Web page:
Managers face continuous pressure to meet short-term forecasts and targets, which can potentially impact firms’ investments in customer capital and pricing decisions. Using data on U.S. public companies together with IBES analysts’ forecasts, we find that firms that just meet analysts’ profit forecasts have an average markup growth of 0.8% higher than firms that just miss targets, suggesting opportunistic markup manipulation. To assess the aggregate economic implications of short-termism, we develop and estimate a quantitative firm-heterogeneity model that incorporates short-term frictions and endogenous markups resulting from customer accumulation. In the model, short-termism arises optimally to offset manager’s private incentives, resulting in higher markups and lower customer capital stock. We find that, on average, firms increase markups by 8% due to short-termism, generating $38 millions of additional annual profits. At the macro level, the distortion reduces consumers’ welfare by 4% and lowers the annual total market capitalization by $3.1 trillions on average.

Presented at: Midwest Macro Meeting, November 10-12, 2023; IEA Conference, September 2023; Boston College & Boston University Green Line Macro Meeting, Spring 2023; Federal Reserve Boston, August 2023.

I study how financial frictions impact the transmission of monetary policy to investment, considering the specific channel through which the policy is transmitted. Monetary policy affects firms' capital investment through two distinct channels: the pure monetary channel, which operates through changes in interest rates, and the information channel, which operates through changes in investors' beliefs and sentiment about the economic outlook. I show that the role of financial frictions for monetary policy transmission hinges crucially on specific channel. Using Compustat data, I find that firms with high leverage are more sensitive to pure monetary shocks but are less sensitive to Fed information shocks. To shed light on the mechanism, I delve into the the nature of how Fed information affects investors beliefs. I document that the transmission channel of Fed information is primarily non-fundamental, and empirically consistent with changes in investors sentiment in financial markets. Finally, I develop a dynamic general equilibrium model with firm idiosyncratic productivity, real and financial frictions to rationalize the empirical results and quantify the aggregate effects of monetary policy on investment.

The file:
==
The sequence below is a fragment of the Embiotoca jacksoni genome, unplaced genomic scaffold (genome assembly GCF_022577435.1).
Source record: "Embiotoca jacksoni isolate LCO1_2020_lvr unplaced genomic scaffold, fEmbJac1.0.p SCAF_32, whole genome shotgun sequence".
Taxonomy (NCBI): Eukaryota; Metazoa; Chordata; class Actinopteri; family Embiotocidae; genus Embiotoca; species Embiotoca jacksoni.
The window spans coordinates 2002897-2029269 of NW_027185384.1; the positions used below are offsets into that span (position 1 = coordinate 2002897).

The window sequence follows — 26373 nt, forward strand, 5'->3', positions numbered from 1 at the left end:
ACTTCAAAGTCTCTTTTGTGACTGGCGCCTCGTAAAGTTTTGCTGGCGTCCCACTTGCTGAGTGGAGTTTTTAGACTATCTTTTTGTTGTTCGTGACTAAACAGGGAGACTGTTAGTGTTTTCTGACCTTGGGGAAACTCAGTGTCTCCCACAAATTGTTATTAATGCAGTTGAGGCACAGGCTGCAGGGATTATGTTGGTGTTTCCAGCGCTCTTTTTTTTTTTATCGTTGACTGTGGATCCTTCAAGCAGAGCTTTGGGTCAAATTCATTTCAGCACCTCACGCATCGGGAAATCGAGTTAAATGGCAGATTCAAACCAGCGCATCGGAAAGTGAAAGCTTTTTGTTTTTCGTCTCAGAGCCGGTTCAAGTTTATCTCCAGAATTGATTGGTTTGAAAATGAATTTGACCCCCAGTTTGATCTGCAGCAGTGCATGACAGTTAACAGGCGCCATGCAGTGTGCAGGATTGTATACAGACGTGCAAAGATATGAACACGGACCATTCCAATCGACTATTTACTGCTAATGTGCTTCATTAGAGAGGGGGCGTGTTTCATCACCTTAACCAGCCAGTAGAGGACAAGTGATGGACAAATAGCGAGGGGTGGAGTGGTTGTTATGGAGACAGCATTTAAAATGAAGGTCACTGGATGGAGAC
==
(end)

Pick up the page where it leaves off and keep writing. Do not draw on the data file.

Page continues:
Presented at:  Boston College & Boston University Green Line Macro Meeting, Fall 2021

Foreign exchange rate markets exhibit a significant level of concentration. We develop a monetary model of exchange rate determination that incorporates heterogeneous investors with different degrees of price impact. We show that the presence of price impact amplifies the exchange rate’s response to non-fundamental shocks while dampening its response to fundamental shocks. As a result, investors’ price impact contributes to the disconnect of exchange rates from fundamentals and the excess volatility of exchange rates. We provide empirical evidence in line with our theoretical predictions, using data on trading volume concentration from the US foreign exchange rate market for 18 currencies spanning from 2005 to 2019. Additionally, we extend our framework to account for information heterogeneity among investors, which presents a competing dimension of heterogeneity with qualitatively similar implications for exchange rate dynamics. We show that 80% of the disconnect and 66% of the excess volatility due to investors’ heterogeneity can be attributed to heterogeneity in price impact.

Presented at:  Boston College & Boston University Green Line Macro Meeting, Spring 2020